05:05 GMT +314 November 2019
Listen Live
    A view shows an office that was used by Islamic State militants in Turkman Bareh village, after rebel fighters advanced in the area, in northern Aleppo Governorate, Syria, October 7, 2016

    Watchdog Slams UK Over Revelations of Controversial Financial Aid to Syria

    © REUTERS / Khalil Ashawi
    Europe
    Get short URL
    120
    Subscribe

    The fallout over an investigation into the Free Syrian Police (FSP), an entity funded by London and accused of human rights abuses, has heightened the need to spend aid on the poor rather than the UK political objectives, a spokesman for the UK aid group Global Justice Now told Sputnik.

    LONDON (Sputnik) — On Monday, the BBC broadcaster revealed the results of its inquiry into the activities of the FSP, the forces established to bring order in Syria's opposition-controlled areas. According to the broadcaster, the FSP, which has been receiving financial aid from the United Kingdom, handed the funds further to Syrian extremists.

    "In terms of aid funding we'd call for it to be spent on poverty alleviation rather than just being used to pursue Britain's foreign policy interests. Those two objectives tend to come into conflict and when it comes to the Syrian case it's often difficult to demonstrate whether aid has been spent in a productive way," Jonathan Stevenson said.

    The BBC claimed that the FSP was handing over money to the Islamist group Nour al-Din al-Zinki, an opposition faction in Syria accused of multiple war crimes, including the 2016 beheading of a Palestinian boy during fighting around Aleppo.

    The broadcaster also claimed that the FSP was involved in carrying out violent punishments for the alleged criminals, including the fatal stoning of two women by Jabhat Nusra terror group.

    Additionally, the BBC noted that UK aid contractor Adam Smith International (ASI) had been financially supporting the FSP since 2014, despite its human rights record.

    According to ASI's own records of 2016, some 20 percent of the FSP’s combined salaries were being paid to Nour al-Din al-Zinki, with the FSP at times acting as a civilian enforcement arm for al-Zinki edicts and court orders.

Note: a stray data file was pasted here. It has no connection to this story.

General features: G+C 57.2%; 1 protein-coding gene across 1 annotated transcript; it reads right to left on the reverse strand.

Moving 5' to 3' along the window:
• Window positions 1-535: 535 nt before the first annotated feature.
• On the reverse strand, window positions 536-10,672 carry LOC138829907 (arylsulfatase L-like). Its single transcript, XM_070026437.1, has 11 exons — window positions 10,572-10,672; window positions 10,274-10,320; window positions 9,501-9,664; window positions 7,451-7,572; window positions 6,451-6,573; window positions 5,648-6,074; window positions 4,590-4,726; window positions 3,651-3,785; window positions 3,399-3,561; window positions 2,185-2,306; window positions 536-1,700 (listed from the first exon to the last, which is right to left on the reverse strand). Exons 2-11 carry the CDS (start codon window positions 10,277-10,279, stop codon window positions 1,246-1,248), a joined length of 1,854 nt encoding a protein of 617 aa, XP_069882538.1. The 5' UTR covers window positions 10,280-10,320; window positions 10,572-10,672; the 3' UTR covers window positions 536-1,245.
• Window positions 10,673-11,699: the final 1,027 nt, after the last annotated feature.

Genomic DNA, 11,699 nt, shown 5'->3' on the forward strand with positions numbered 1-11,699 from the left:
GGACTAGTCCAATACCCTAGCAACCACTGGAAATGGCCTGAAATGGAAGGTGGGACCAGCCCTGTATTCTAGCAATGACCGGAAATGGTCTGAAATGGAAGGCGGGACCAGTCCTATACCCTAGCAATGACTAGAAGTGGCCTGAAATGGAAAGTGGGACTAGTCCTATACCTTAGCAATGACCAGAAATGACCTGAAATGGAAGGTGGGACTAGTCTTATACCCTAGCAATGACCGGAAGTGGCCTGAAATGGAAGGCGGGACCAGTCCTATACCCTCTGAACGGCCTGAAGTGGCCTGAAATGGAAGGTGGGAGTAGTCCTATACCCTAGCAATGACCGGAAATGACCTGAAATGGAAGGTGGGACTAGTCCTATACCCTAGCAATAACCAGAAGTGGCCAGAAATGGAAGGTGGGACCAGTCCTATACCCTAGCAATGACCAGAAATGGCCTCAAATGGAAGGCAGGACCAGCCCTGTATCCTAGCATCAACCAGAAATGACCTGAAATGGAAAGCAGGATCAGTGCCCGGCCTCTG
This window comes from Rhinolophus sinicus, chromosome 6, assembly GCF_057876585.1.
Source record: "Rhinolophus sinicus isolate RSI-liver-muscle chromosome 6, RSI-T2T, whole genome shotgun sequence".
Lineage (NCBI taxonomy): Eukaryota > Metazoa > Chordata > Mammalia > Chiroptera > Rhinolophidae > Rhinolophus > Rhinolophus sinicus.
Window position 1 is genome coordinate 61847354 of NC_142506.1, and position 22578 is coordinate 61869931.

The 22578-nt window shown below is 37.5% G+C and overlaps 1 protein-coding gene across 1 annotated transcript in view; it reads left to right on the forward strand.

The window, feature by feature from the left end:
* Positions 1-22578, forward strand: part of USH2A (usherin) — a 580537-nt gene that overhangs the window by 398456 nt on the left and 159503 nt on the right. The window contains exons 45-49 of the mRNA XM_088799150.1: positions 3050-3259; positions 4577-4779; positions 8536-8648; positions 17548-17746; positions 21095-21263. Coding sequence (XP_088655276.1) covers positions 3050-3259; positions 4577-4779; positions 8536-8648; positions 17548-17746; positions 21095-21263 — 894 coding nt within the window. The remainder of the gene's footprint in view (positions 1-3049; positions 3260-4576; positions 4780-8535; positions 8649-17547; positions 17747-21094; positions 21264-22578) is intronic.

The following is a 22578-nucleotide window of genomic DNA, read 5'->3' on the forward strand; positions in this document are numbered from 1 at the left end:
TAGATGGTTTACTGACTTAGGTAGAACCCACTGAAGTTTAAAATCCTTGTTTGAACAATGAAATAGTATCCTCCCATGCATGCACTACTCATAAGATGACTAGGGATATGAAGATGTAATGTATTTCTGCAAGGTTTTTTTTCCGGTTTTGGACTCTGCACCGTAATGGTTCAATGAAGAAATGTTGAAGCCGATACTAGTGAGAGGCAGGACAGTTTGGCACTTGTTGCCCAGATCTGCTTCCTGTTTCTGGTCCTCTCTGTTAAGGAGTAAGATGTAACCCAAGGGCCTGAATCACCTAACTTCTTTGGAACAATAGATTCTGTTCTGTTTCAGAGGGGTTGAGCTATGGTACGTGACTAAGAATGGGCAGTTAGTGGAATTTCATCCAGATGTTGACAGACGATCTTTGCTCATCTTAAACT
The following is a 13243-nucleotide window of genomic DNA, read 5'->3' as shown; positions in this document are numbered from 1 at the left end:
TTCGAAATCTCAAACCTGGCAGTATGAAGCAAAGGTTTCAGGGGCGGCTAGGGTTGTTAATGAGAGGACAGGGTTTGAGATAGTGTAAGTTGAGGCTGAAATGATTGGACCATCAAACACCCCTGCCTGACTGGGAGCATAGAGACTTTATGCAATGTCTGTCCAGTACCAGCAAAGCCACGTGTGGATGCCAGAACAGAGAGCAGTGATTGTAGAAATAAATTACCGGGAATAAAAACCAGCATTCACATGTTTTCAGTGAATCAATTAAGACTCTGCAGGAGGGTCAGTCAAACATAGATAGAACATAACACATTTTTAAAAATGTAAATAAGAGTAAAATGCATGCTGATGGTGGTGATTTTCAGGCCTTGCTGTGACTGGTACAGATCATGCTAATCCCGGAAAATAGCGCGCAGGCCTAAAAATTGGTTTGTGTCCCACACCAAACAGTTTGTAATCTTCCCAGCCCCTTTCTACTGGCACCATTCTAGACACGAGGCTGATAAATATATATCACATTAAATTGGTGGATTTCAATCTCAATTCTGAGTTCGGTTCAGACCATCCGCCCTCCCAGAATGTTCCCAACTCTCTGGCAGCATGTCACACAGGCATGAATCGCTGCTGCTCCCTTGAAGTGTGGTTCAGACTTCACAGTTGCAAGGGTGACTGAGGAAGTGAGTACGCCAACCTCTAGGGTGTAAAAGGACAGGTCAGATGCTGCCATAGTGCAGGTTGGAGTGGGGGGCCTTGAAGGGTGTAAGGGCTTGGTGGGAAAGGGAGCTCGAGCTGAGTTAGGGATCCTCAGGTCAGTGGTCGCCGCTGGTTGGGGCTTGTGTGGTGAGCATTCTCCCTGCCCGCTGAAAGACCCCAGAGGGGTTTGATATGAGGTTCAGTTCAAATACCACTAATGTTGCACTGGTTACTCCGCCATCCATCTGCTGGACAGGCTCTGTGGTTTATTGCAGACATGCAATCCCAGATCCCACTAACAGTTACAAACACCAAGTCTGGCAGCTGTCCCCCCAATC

The ASI called the BBC claims "incorrect and misleading." The organization also noted that every spending in Syria needed to be very carefully considered and evaluated.

    ASI are believed to be no stranger to controversy. Earlier in 2017, the organization was accused of misleading a parliamentary inquiry by falsifying evidence, prompting a suspension of additional government aid contracts.

    Global Justice Now claims that despite these accusations, the UK Foreign Office continued to channel funds for use in Syria where the money allegedly ended up in the hands of groups like the FSP and other opposition factions.

    Despite having now suspended further funding, the Foreign Office is believed by many to have been slow to scrutinize the activities of both the ASI and the FSP, raising additional concerns on the impact of UK aid policy elsewhere.

    Both the Foreign Office and ASI have refused to confirm or deny the allegations after Sputnik's request for comment.

    Related:

    Pentagon Questions Advances Made by Russia to Defeat Daesh in Syria
    The Forgotten War: Conflict in Congo Worse than ‘Syria, Yemen and Iraq’
    US Syria Policy Is 'Simply to Complicate Peace-Building' – Former UK Ambassador
    Putin Informed About Daesh's Total Defeat in Syria's Euphrates Valley
    Serbia to Get the Same Russian Firepower That Helped Crush Daesh in Syria
    Tags:
    tax payers, human rights abuse, funding, extremism, opposition forces, aid policy, controversy, investigation, conflict, terrorism, war crimes, violence, fraud, aid, human rights, Nour al-Din al-Zinki, UK Foreign Office, Adam Smith International, Free Syrian Police, UK aid group Global Justice, BBC, Syria, United Kingdom
    Community standardsDiscussion
    Comment via FacebookComment via Sputnik